Safely Navigating a Homeschool ConventionLeah Courtney
As spring nears, homeschool conventions around the country begin. Chances are there is a homeschool convention near you. If you’re a new homeschooler or even a seasoned homeschooler who has never had the opportunity to go to a homeschool convention, I can definitely say that they are informative and encouraging — very worthwhile.
But there are some dangers in attending a homeschool convention. If you go in unprepared, you might end up leaving frustrated and overwhelmed instead of encouraged and empowered. So pull out your convention checklist, workshop schedule, and vendor list and get ready to prepare to avoid the dangers of your upcoming homeschool convention.
The Danger of Over-Planning
I’m a planner. I love to plan. I love calendars and checklists and schedules. When I went to my first homeschool convention, I planned it out to the last detail. I eagerly printed out the workshop schedule from the convention website, and I began to plan.
I had everything laid out in perfect detail. I read the workshop descriptions and the large group meeting descriptions, and I starred everything we needed to attend and allocated time for walking the vendor hall. I had it all together.
And it worked perfectly until we actually arrived.
Because we arrived later than expected, we missed a workshop. And then I needed more time in the vendor hall than my original schedule allowed. And then that speaker was so good, I needed to hear her next workshop, but I hadn’t planned for that one. Aaaak! Instead of enjoying the speakers and wandering the vendor hall in peace, I spent the day in turmoil worrying about what we didn’t get done.
I quickly learned that to get the most out of the convention, I had to have a FLEXIBLE schedule. I could mark workshops that sounded interesting and vendors that looked promising. But all in all, I really needed to take a step back and be flexible. I learned that over-planning can cause unneeded pressure and stress.
The Danger of Comparing
Sometimes we homeschooling moms fall into the trap of comparing ourselves with other homeschooling families. This can be bad online when we read other homeschool blogs or look at all the great Facebook pictures of another family’s last field trip. Comparison can rear its ugly head at the homeschool convention also.
We haven’t ever taken our whole family to the convention because we use it as a date weekend. But sometimes we see those families — dressed in matching clothing, the children quiet and patient in the adult workshops or trooping off happily to the kids’ program. The mom talks excitedly about the Latin class the violin lessons, and the Hebrew class. And I cringe inside when it seems my family doesn’t measure up to that.
The truth is, no homeschool family is perfect. My family doesn’t need to be compared with anyone else’s. We just need to be seeking God’s will for our homeschooling and doing what He’s led us to do. Don’t let the convention be a place where you leave discouraged because you don’t measure up to some assumed standard.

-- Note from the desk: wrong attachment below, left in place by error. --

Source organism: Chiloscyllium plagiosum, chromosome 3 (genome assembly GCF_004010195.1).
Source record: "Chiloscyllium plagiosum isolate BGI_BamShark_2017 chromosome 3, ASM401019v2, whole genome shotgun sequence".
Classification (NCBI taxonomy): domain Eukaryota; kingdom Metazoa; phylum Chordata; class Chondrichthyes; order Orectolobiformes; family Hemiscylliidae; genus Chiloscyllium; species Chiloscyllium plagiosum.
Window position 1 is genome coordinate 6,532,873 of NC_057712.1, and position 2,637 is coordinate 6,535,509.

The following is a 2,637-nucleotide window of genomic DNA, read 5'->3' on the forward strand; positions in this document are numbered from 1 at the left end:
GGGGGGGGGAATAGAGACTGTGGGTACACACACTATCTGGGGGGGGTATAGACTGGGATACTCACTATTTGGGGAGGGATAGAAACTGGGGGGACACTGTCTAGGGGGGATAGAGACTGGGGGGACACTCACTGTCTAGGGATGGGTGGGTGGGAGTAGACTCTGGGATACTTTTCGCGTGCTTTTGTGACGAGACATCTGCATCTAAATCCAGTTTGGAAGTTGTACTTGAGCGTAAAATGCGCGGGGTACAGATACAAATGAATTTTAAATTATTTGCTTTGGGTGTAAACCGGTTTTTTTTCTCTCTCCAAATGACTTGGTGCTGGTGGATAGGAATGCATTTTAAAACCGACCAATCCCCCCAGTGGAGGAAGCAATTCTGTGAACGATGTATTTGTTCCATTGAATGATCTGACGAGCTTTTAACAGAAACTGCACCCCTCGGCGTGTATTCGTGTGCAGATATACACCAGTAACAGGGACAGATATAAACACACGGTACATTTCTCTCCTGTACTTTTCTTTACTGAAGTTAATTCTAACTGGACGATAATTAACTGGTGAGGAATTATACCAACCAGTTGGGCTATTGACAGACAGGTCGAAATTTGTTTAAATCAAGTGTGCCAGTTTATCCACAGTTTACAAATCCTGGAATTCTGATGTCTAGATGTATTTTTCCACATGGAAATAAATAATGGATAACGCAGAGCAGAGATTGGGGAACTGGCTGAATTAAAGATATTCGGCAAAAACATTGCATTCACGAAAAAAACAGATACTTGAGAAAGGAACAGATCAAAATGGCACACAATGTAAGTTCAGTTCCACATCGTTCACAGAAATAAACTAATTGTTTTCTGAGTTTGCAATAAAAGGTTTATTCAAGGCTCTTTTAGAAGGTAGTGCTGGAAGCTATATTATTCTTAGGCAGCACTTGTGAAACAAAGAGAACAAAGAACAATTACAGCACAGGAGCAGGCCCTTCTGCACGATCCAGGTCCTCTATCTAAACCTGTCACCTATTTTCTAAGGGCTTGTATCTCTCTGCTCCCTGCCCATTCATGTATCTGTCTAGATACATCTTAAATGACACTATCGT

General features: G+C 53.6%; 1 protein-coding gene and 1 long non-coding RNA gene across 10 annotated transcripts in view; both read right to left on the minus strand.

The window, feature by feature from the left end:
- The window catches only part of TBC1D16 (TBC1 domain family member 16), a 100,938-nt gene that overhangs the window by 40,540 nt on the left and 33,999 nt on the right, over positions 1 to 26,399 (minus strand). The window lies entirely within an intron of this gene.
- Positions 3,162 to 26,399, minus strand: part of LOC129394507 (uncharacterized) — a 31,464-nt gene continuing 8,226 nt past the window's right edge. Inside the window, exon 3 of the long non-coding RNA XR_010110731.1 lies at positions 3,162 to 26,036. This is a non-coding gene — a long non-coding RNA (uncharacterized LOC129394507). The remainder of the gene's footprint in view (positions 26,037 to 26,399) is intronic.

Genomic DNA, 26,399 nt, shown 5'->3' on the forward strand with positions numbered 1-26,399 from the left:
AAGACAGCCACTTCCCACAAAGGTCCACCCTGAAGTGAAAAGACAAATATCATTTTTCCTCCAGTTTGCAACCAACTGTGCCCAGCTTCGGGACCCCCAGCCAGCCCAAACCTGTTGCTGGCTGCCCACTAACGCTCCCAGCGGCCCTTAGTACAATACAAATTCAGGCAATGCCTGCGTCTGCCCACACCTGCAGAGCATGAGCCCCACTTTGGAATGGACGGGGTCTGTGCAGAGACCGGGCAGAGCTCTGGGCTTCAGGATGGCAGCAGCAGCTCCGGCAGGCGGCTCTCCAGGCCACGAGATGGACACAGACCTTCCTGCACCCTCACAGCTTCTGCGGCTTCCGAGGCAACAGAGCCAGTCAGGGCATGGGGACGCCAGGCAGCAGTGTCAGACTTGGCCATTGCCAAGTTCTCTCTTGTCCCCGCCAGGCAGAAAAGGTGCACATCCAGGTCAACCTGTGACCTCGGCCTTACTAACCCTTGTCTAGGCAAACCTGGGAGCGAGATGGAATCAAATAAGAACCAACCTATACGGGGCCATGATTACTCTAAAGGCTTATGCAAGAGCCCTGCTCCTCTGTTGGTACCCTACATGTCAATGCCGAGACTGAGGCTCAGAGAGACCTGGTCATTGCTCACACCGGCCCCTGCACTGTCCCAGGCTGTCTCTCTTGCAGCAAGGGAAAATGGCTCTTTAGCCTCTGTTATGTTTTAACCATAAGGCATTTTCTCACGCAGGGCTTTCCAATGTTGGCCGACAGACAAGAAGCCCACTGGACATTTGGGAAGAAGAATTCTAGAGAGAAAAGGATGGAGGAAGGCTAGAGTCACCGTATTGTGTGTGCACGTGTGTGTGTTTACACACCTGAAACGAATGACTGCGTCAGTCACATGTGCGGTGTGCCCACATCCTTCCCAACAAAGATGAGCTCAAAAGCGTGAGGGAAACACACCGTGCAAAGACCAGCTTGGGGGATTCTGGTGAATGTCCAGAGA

The Danger of Too Many Great Ideas
I get so much great information from the convention workshops: great curriculum programs, new ways to teach my kids, even how to lead a more healthy lifestyle. I’ve been encouraged, informed, and deeply inspired.
But I’ve also gotten carried away. The first few times I attended homeschool conventions, I think my kids were afraid to see me come home because I wanted to implement every great new idea I had learned. I wanted to add classes to our schedule and start this record keeping program. I wanted us to try new foods.
The kids weren’t impressed. They knew that all this “inspiration” meant mom was running around like a crazy person, making changes and adding new work for them to do. And I couldn’t maintain that enthusiasm very long because I quickly realized that now I had an over packed schedule and new curricula that didn’t work for my kids. And then I felt frustrated and overwhelmed, and I felt like I had failed to do these wonderful new things I had learned.
Thankfully, God has shown me (though I’ve been slow to learn) that we don’t have to do everything that is so wonderful for someone else. What worked so well for that workshop speaker might not fit with my family’s needs and goals. That new class or new curriculum might be amazing. But adding it to our schedule right now might not be the right thing to do. Now I go to the convention with a goal in mind. I know where we’re headed. And I’ve learned that it’s okay to turn down something wonderful that just doesn’t fit.
Homeschool conventions can be great sources of support and encouragement. Attend one this year if you can. But go in prepared. Avoid the dangers. Then you can walk away inspired and renewed instead of frustrated and overwhelmed.